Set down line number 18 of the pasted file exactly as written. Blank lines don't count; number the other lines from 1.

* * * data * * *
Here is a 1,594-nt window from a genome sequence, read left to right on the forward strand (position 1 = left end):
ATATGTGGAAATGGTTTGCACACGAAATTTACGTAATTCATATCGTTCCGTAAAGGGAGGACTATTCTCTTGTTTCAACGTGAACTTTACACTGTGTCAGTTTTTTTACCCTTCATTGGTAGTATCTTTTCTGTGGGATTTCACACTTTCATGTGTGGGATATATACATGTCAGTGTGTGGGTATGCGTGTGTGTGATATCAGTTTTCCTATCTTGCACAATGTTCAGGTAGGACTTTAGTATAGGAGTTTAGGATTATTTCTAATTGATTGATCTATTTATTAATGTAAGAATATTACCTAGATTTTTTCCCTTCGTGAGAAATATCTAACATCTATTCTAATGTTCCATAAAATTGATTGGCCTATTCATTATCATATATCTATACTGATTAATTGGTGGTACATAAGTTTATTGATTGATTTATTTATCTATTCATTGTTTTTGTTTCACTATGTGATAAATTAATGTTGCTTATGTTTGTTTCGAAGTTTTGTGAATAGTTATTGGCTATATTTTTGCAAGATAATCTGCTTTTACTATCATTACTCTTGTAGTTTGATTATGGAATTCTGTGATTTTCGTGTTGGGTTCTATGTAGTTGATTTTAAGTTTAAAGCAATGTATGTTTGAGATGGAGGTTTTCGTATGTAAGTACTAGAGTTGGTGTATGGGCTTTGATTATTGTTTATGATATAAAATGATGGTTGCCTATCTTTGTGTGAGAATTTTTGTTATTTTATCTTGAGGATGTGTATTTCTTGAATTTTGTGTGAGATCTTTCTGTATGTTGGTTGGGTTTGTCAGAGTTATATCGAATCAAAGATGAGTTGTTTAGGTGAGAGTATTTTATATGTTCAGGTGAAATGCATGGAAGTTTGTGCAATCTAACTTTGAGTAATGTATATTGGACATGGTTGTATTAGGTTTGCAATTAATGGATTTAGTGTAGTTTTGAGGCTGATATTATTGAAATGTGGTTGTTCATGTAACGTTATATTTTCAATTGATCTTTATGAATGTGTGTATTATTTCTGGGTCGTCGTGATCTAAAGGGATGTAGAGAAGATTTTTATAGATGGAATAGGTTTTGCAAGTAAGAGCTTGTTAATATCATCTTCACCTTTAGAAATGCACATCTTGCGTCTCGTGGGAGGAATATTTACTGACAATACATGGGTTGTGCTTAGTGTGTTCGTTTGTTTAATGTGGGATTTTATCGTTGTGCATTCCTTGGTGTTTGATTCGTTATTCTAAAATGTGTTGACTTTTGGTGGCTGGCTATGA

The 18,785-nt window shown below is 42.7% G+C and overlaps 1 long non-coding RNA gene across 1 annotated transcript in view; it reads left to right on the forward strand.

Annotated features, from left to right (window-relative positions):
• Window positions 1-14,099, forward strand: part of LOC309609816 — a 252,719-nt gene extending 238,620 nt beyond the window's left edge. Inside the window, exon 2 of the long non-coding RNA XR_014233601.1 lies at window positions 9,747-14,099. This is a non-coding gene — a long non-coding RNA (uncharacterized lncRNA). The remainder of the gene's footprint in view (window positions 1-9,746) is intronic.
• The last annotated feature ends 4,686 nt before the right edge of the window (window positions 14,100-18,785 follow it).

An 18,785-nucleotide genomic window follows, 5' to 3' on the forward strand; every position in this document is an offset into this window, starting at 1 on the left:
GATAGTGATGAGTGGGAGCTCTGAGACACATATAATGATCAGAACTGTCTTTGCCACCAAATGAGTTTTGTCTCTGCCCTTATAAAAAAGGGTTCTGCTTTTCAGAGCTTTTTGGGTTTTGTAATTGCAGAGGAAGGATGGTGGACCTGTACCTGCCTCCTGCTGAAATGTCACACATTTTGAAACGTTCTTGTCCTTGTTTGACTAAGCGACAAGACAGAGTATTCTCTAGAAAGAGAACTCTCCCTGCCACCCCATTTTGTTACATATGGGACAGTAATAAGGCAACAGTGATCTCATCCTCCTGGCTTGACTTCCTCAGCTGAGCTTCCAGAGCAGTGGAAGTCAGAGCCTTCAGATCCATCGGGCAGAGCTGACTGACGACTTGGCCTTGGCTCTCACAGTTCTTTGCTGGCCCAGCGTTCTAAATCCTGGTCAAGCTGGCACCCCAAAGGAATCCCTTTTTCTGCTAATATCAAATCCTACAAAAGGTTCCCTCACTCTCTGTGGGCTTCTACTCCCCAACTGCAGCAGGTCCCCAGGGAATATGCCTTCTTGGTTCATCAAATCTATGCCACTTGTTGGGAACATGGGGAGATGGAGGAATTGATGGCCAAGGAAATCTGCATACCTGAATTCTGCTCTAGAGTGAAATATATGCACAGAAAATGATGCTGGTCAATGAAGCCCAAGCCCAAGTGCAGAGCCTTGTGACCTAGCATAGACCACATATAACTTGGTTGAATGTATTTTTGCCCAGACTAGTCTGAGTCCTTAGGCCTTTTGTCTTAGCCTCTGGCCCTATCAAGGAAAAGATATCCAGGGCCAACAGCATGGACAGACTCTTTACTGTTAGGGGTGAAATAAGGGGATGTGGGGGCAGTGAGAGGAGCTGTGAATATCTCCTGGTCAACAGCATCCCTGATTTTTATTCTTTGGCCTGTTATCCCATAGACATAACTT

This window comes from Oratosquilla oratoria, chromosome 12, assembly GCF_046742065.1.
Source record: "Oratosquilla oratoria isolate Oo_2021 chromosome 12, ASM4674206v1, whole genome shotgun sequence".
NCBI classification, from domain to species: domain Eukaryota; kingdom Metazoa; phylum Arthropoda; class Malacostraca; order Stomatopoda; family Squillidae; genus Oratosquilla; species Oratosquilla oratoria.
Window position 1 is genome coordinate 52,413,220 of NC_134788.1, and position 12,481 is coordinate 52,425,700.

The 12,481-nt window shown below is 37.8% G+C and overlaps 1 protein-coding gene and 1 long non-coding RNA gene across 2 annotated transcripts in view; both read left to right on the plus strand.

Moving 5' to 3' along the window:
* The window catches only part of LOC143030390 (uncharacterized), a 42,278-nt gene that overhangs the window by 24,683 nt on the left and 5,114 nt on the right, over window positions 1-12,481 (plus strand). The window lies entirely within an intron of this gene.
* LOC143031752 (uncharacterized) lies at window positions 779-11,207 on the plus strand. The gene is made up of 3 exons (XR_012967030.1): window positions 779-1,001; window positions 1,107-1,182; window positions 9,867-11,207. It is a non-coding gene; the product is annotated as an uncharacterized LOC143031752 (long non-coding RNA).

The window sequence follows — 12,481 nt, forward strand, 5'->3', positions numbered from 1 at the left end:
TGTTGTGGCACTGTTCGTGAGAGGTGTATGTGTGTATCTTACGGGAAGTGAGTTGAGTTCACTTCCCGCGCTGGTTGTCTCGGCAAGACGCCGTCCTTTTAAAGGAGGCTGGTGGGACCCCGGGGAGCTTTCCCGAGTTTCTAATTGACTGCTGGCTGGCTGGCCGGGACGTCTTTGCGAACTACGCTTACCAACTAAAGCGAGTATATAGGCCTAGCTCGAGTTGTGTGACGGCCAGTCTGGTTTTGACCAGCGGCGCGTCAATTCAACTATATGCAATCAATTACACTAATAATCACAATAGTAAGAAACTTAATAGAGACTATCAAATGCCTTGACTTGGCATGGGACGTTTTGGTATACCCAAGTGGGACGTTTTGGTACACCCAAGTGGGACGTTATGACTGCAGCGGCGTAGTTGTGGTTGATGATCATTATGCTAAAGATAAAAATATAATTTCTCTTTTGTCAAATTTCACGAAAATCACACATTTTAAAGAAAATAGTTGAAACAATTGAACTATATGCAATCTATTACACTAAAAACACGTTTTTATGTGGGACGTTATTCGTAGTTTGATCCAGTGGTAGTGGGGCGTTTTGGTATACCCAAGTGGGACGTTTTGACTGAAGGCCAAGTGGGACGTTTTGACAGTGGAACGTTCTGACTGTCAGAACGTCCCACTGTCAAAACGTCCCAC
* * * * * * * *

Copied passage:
TGTTGTGGCACTGTTCGTGAGAGGTGTATGTGTGTATCTTACGGGAAGTGAGTTGAGTTCACTTCCCGCGCTGGTTGTCTCGGCAAGACGCCGTCCTTTTAAAGGAGGCTGGTGGGACCCCGGGGAGCTTTCCCGAGTTTCTAATTGACTGCTGGCTGGCTGGCCGGGACGTCTTTGCGAACTACGCTTACCAACTAAAGCGAGTATATAGGCCTAGCTCGAGTTGTGTGACGGCCAGTCTGGTTTTGACCAGCGGCGCGTCAATTCAACTATATGCAATCAATTACACTAATAATCACAATAGTAAGAAACTTAATAGAGACTATCAAATGCCTTGACTTGGCATGGGACGTTTTGGTATACCCAAGTGGGACGTTTTGGTACACCCAAGTGGGACGTTATGACTGCAGCGGCGTAGTTGTGGTTGATGATCATTATGCTAAAGATAAAAATATAATTTCTCTTTTGTCAAATTTCACGAAAATCACACATTTTAAAGAAAATAGTTGAAACAATTGAACTATATGCAATCTATTACACTAAAAACACGTTTTTATGTGGGACGTTATTCGTAGTTTGATCCAGTGGTAGTGGGGCGTTTTGGTATACCCAAGTGGGACGTTTTGACTGAAGGCCAAGTGGGACGTTTTGACAGTGGAACGTTCTGACTGTCAGAACGTCCCACTGTCAAAACGTCCCAC